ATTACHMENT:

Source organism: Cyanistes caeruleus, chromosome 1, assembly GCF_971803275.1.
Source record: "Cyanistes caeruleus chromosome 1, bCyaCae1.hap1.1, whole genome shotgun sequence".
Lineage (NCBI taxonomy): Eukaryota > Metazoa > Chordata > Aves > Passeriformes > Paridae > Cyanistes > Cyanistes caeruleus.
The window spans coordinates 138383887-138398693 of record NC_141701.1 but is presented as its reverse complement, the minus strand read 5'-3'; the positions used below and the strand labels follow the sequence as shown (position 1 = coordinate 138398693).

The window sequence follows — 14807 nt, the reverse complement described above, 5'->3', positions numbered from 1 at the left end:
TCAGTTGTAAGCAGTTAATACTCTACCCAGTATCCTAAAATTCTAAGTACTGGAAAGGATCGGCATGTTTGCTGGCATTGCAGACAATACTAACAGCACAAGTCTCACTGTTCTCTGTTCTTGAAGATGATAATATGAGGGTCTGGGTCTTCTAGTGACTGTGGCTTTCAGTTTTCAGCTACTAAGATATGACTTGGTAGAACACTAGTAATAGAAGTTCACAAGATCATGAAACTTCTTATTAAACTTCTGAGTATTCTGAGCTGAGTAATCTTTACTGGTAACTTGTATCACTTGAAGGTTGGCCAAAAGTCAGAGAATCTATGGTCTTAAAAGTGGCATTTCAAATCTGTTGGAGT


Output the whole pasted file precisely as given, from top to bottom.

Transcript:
Source organism: Cyanistes caeruleus, chromosome 1, assembly GCF_971803275.1.
Source record: "Cyanistes caeruleus chromosome 1, bCyaCae1.hap1.1, whole genome shotgun sequence".
Lineage (NCBI taxonomy): Eukaryota > Metazoa > Chordata > Aves > Passeriformes > Paridae > Cyanistes > Cyanistes caeruleus.
The window spans coordinates 138383887-138398693 of record NC_141701.1 but is presented as its reverse complement, the minus strand read 5'-3'; the positions used below and the strand labels follow the sequence as shown (position 1 = coordinate 138398693).

The window sequence follows — 14807 nt, the reverse complement described above, 5'->3', positions numbered from 1 at the left end:
TCAGTTGTAAGCAGTTAATACTCTACCCAGTATCCTAAAATTCTAAGTACTGGAAAGGATCGGCATGTTTGCTGGCATTGCAGACAATACTAACAGCACAAGTCTCACTGTTCTCTGTTCTTGAAGATGATAATATGAGGGTCTGGGTCTTCTAGTGACTGTGGCTTTCAGTTTTCAGCTACTAAGATATGACTTGGTAGAACACTAGTAATAGAAGTTCACAAGATCATGAAACTTCTTATTAAACTTCTGAGTATTCTGAGCTGAGTAATCTTTACTGGTAACTTGTATCACTTGAAGGTTGGCCAAAAGTCAGAGAATCTATGGTCTTAAAAGTGGCATTTCAAATCTGTTGGAGT